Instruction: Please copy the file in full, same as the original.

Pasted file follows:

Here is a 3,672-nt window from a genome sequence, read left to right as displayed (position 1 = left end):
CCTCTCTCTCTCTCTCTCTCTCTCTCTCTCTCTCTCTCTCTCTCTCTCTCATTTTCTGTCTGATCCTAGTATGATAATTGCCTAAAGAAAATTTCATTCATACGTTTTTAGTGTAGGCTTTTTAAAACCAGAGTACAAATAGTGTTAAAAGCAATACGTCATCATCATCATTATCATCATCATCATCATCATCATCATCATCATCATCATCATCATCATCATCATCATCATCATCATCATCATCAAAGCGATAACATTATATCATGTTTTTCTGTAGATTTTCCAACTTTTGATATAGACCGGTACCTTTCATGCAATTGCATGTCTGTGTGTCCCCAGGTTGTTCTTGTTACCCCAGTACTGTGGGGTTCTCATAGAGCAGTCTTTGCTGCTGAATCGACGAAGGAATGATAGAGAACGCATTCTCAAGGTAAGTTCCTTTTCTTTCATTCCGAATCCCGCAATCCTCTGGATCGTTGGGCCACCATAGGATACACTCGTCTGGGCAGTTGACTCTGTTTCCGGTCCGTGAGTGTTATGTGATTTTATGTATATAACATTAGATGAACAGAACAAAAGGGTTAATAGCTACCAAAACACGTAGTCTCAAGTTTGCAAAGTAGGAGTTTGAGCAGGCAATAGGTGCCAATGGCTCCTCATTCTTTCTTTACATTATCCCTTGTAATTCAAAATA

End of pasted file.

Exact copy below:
Here is a 3,672-nt window from a genome sequence, read left to right as displayed (position 1 = left end):
CCTCTCTCTCTCTCTCTCTCTCTCTCTCTCTCTCTCTCTCTCTCTCTCTCATTTTCTGTCTGATCCTAGTATGATAATTGCCTAAAGAAAATTTCATTCATACGTTTTTAGTGTAGGCTTTTTAAAACCAGAGTACAAATAGTGTTAAAAGCAATACGTCATCATCATCATTATCATCATCATCATCATCATCATCATCATCATCATCATCATCATCATCATCATCATCATCATCATCATCATCAAAGCGATAACATTATATCATGTTTTTCTGTAGATTTTCCAACTTTTGATATAGACCGGTACCTTTCATGCAATTGCATGTCTGTGTGTCCCCAGGTTGTTCTTGTTACCCCAGTACTGTGGGGTTCTCATAGAGCAGTCTTTGCTGCTGAATCGACGAAGGAATGATAGAGAACGCATTCTCAAGGTAAGTTCCTTTTCTTTCATTCCGAATCCCGCAATCCTCTGGATCGTTGGGCCACCATAGGATACACTCGTCTGGGCAGTTGACTCTGTTTCCGGTCCGTGAGTGTTATGTGATTTTATGTATATAACATTAGATGAACAGAACAAAAGGGTTAATAGCTACCAAAACACGTAGTCTCAAGTTTGCAAAGTAGGAGTTTGAGCAGGCAATAGGTGCCAATGGCTCCTCATTCTTTCTTTACATTATCCCTTGTAATTCAAAATA